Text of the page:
A feature from the Spring 2019 issue.  Hancock’s art, which includes paintings, fabricated toys, a theatrical performance, and a graphic novel, defies categorization and pulses with an almost religious intensity. Much of his work has followed the denizens of his alternate… by Trenton Doyle Hancock and Maurice Carlos Ruffin | Mar, 2019

 A Letter from the Editor, Summer 2019. At the Oxford American, we receive many pitches for stories in the category of “pilgrimages,” or “literary road trips,” or “retracing X’s steps.” I understand the appeal: the traveler can see with her… by Eliza Borné | Jun, 2019

On the architecture of white supremacy Let us look again, now, at this beautiful house, read it this time as a series of universally legible signs for white supremacy. You arrive on horseback and wait outside a gate—the first of… by C. Morgan Babst | Mar, 2019

An installment in John T. Edge’s Points South column, Local Fare. Calamity and travel arrest time. They beg focus and feed insights. Tourism has taken on some of the functions that religion once served. Here in America, we have ritualized restaurant… by John T. Edge | Mar, 2019

A Points South essay from the Spring 2019 issue Like many other locals, I had never valued the glades. I had never learned to see past the scraggly trees and the rocky fields. A chance Google search one day told… by Rachel Louise Martin | Mar, 2019

A featured short story from the Spring 2019 issue. I understood that he had a crush on me, because there is no service that deserves a greater-than-one-hundred-percent gratuity, but the money seemed harmless when it came out of his wallet,… by Kevin Wilson | Mar, 2019

A Points South essay from the Spring 2019 issue I hesitated at the sight of the banner so close to my home and was suddenly wary. Weary. I saw the flag and without thinking thought it code: Patriot. MAGA. Make… by Karen Good Marable | Mar, 2019

An Omnivore essay from the Spring 2019 issue.  Due to his health, Leon Redbone can no longer be interviewed. In a way, he’s become a version of the old-time musicians he so admired, about whom little is known: You can… by Megan Pugh | Mar, 2019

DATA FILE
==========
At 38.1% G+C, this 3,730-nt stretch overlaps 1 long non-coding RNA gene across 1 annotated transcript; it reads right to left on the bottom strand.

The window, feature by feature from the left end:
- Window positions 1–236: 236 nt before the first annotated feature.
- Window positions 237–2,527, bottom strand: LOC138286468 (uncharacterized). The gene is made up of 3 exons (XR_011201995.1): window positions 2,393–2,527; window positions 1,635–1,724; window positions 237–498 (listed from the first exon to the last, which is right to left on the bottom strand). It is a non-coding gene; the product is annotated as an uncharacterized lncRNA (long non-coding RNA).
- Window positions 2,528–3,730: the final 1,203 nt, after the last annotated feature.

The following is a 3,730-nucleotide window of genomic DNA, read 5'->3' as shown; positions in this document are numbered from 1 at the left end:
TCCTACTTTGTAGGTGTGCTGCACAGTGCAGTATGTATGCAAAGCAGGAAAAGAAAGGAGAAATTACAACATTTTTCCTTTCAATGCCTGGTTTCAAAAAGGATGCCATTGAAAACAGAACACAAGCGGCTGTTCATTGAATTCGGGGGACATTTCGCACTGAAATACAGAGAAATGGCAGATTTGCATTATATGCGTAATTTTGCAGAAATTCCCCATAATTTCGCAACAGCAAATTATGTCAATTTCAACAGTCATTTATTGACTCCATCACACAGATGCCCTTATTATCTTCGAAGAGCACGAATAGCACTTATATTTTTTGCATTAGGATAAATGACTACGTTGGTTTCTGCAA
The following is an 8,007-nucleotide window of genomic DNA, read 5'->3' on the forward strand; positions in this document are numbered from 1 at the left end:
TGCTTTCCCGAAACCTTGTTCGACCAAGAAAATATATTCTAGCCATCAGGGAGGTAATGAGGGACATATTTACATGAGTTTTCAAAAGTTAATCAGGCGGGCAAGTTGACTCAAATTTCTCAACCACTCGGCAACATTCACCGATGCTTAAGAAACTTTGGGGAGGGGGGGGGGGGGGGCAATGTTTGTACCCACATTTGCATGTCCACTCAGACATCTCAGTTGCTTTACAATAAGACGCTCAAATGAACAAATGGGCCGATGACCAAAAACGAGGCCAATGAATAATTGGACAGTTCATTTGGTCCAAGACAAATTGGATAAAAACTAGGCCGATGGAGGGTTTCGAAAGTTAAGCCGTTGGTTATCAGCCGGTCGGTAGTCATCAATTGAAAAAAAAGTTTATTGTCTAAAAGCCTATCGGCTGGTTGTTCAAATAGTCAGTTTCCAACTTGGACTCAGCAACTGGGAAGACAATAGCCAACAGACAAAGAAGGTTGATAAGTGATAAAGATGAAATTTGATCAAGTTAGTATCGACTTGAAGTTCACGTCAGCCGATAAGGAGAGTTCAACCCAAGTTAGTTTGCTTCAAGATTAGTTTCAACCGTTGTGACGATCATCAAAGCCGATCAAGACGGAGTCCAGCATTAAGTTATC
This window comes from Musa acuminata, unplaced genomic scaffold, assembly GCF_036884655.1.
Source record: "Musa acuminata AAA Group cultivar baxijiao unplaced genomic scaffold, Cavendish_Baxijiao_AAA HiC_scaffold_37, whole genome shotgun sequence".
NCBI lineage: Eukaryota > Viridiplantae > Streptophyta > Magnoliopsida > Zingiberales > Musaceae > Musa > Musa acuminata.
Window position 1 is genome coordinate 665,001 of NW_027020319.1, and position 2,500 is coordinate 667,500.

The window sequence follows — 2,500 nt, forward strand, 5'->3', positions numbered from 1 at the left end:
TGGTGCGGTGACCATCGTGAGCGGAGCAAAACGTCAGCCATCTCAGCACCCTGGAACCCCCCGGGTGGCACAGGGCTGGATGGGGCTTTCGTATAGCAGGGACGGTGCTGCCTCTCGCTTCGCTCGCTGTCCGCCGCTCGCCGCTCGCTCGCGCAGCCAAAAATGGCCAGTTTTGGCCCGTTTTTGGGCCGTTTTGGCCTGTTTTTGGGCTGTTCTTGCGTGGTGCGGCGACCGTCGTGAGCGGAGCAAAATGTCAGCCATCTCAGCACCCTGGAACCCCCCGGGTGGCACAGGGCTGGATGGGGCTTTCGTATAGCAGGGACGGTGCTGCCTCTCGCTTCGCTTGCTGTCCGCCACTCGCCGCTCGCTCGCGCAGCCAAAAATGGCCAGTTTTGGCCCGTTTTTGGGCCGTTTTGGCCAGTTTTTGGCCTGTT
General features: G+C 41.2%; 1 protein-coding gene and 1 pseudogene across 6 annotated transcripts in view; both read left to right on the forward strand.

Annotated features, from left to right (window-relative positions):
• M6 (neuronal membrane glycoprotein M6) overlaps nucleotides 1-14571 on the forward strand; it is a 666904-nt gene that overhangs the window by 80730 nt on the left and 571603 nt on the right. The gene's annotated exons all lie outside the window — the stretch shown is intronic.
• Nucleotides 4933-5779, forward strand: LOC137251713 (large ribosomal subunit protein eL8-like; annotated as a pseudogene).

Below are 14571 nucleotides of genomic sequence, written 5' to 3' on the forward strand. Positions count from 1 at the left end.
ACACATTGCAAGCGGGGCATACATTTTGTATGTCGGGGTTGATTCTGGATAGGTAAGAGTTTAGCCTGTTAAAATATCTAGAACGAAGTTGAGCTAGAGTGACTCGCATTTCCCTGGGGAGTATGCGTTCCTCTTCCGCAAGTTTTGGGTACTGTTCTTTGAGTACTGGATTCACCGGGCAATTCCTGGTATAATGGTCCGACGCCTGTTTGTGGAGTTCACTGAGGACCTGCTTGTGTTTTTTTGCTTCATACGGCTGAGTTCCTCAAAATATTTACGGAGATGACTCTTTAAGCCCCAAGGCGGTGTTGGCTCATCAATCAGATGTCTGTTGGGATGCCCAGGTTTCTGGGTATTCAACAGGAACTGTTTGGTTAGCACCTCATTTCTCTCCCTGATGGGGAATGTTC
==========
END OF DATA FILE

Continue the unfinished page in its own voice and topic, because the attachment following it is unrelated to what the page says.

An interview with the photographer Kathleen Robbins. 

A short story by Merritt Tierce.

We talk often about fearless writers. We use words like "brave" and "unflinching on book jackets and in glowing blurbs when the protagonists within enact dangerous behavior without moral-of-the-story appeals and sensationalized flourishes.

In "Sky Burial," published in the OA's Fall 2014 issue, Alex Mar visits the Forensic Anthropology Center at San Marcos University (FACTS)—the largest of America's five body farms, where people donate their bodies to be studied for the benefit of science.

A review of Greil Marcus's book, The History of Rock 'N' Roll in Ten Songs. 

"It’s exceptionally difficult to talk about Haw—the newest record from Hiss Golden Messenger, the songwriting alias of M. C. Taylor—without talking about death, and Sunday morning seemed like as good a time as any for Taylor and me to get into it. We were seated outside at Durham’s Geer Street Garden, and in between forkfuls of grits I was trying to tell him about an interview I’d read with the Sri Lankan monk Bhante Gunaratana, in which Gunaratana suggested that death is constant, omnipresent."

A conversation with Sturgill Simpson the day after his performance on David Letterman. Of his album, Metamodern Sounds in Country Music, Simpson says, "I made my psychedelic record at the most sober point in my life." 

I lay my fingertip there, just inside the socket, where some of the bone is chipped away: it was pecked out, by the beaks of vultures. These are the markings the huge black birds made when they consumed her eyes, with the permission of her family.

An OA playlist: There are thousands of versions of the song “John Henry,” and every one, Greil Marcus argues in “Guitar Drag,” is “an affirmation of the power of a single African American to deny and defeat the white power set against him even if it costs him his life, but not his dignity, with the song rolling down the decades from the 1920s.” As a companion to the essay, Marcus offers this playlist, his choice of the versions of “John Henry” that stand out among the others.

A former dancer goes to the International Ballet Competition in Jackson, Mississippi, an event that's startling as world-class ballerinas and danseurs keep falling onstage.

Everyone knows something about the power of things, how they remind us of our actions over time, how they have the power to delight or disappoint us. I’m referring here to what Katy Simpson Smith calls “oddments”—the items we don’t mean to collect, that we can’t quite bring ourselves to throw away, that we put on a desk in a spare room and forget.

An excerpt from The History of Rock 'N' Roll in Ten Songs, this stacked review of artist Christian Marclay's video Guitar Drag and Colson Whitehead's novel John Henry Days explores a history of racial injustice through the legend of John Henry.